Tuesday, May 11, 2010

THE BISHOP AT THE LAKE by Andrew M. Greeley



As it almost always is with the Bishop Blackie Ryan stories, I found this book to be a mixed bag.  The mystery seemed contrived, but the story of a rich, highly conflicted Irish family interested me.

This book involves attempted murder.  It is supposedly a closed room mystery which takes place, mostly, in a restricted setting.  How did the perpetrator get the weapon in the locked room? 

The author's explanation is unbelievable, even with the massive incompetence of the local police.  

But the conflict in a rich Irish family is both believable and interesting.  The family includes a variety of people.  Some are grasping and insane, and some are competent and good.  In other words, they are like a lot of families.

When a power-grabbing bishop family member is attacked and almost killed, Bishop Blackie is "vacationing" in their unusual lake home.  He is there to work the mystery through.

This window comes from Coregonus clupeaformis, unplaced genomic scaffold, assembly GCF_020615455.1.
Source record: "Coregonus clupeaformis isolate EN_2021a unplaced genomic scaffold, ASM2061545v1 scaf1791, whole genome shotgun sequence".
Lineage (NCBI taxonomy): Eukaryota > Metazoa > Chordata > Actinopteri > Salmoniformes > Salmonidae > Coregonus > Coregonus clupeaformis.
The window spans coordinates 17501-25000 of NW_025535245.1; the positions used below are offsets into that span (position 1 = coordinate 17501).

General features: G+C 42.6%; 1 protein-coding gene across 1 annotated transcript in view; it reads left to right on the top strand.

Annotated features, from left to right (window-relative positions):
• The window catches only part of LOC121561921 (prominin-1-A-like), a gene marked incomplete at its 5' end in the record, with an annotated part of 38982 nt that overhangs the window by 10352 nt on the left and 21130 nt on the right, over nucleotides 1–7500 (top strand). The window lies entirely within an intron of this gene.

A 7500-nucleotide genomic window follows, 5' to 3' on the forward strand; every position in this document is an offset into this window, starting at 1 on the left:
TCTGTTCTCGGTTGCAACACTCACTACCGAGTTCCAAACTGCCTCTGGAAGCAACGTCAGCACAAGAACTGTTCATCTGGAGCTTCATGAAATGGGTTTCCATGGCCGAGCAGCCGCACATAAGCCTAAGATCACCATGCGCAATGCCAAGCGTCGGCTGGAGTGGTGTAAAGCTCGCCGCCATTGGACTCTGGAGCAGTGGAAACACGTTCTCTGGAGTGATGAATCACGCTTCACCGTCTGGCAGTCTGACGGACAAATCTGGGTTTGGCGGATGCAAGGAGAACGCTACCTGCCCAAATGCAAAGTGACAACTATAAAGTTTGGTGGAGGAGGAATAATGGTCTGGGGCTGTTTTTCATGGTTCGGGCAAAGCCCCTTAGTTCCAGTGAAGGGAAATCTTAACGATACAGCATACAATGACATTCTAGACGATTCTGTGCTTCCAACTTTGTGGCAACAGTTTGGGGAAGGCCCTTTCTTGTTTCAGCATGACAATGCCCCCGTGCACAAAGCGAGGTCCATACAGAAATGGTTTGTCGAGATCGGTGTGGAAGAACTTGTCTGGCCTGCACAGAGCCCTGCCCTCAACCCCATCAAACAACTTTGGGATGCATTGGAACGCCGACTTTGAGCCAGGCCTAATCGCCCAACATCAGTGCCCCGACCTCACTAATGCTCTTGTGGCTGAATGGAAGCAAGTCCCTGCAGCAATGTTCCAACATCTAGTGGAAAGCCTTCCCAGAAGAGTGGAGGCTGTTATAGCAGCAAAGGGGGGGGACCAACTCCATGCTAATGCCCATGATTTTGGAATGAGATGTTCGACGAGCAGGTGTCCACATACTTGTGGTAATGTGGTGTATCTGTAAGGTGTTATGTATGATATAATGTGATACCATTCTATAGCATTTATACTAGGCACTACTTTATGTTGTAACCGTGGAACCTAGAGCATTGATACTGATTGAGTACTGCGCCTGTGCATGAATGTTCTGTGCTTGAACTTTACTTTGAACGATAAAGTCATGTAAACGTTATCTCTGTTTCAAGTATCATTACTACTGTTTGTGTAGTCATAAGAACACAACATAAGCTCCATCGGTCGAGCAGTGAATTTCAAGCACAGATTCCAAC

One of the most interesting elements of these stories for me is the description of Roman Catholic politics.  Having grown up in the Roman Catholic church (I have long-since abandoned the ship), I was taught to see bishops and priests as holy.  

We all know now, of course, that nothing could be farther from the truth.  They are just like the rest of us.  The group includes some saints, some sinners, some truly despicable men, and lot of ordinary people.  And these books portray that.   They talk about the politics of the church, the grasping for power, the trying to manipulate Rome and its minions.

So, for me, I often pick up Bishop Blackie, mostly for the things around the mystery, not for the mysteries themselves. 

That's the way it was with this book.

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I bought this book through The Mystery Guild Book Club.

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